Common Ends: Death and the Poor in the Time of Dickens Open Access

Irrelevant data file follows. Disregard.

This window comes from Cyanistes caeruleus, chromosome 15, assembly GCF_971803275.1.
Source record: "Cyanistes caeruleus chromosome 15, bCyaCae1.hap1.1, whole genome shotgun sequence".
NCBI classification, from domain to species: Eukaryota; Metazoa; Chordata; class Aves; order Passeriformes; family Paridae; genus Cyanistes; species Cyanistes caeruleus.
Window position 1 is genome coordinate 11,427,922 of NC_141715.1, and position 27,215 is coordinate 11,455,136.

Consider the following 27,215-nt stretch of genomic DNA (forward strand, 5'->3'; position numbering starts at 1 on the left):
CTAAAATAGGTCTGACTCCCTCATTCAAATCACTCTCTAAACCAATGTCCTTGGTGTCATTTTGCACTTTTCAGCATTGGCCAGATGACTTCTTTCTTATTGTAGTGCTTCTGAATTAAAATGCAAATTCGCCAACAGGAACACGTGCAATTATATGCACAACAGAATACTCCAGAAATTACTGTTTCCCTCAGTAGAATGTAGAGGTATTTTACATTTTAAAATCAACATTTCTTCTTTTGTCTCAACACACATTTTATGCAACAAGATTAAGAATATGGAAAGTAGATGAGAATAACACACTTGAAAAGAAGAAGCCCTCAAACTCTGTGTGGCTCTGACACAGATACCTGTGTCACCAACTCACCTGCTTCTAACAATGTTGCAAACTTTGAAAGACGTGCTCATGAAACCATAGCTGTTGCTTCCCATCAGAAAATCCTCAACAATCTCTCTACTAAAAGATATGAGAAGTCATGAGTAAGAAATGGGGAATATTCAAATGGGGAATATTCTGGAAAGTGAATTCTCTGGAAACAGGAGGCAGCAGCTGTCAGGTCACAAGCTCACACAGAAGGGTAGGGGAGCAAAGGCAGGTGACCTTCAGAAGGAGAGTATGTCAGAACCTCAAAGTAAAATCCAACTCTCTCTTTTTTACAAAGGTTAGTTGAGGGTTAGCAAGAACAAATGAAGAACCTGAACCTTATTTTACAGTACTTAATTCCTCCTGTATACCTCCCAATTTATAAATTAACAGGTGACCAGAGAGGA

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Representations of death in nineteenth-century British literature highlight the shared experiences of the poor and working classes and give voice to their common fears and perceptions. The poor negotiate their connection to the past, present, and future via spaces associated with death, which is indicative of the desperation of their situation as well as their differences from the middle and upper classes. This dissertation focuses on the period between the 1830s and early 1860s, a time of intense political activity by and concerning the poor. Charles Dickens, sympathetic to the lower classes and keenly attuned to his culture, offers a wealth of material to theorize the relationships between death, poverty, and literature. I also include texts by authors such as Elizabeth Gaskell, Charlotte Brontë, Wilkie Collins, and George Eliot, as well as less-studied writers such as Thomas Noel, W.J. Linton, and Thomas Cooper.The first chapter focuses on the workhouse, whose association with death arises from the lower-classes' widespread fear of dying inside workhouse walls. In the second chapter, I argue that walking funeral processions transform the landscape, which becomes a space for social reunion and highlights the importance of mobility to class identity. Chapter three considers how the grave is used to recall the past and to contemplate the future in Dickens's novels and in the works of Chartist poets. The fourth, and final, chapter explores the afterlife as a site to comment on and imaginatively correct the plight of the poor. The coda focuses on Our Mutual Friend (1865) to analyze briefly the use of the river as a space of death that encapsulates both danger and redemption.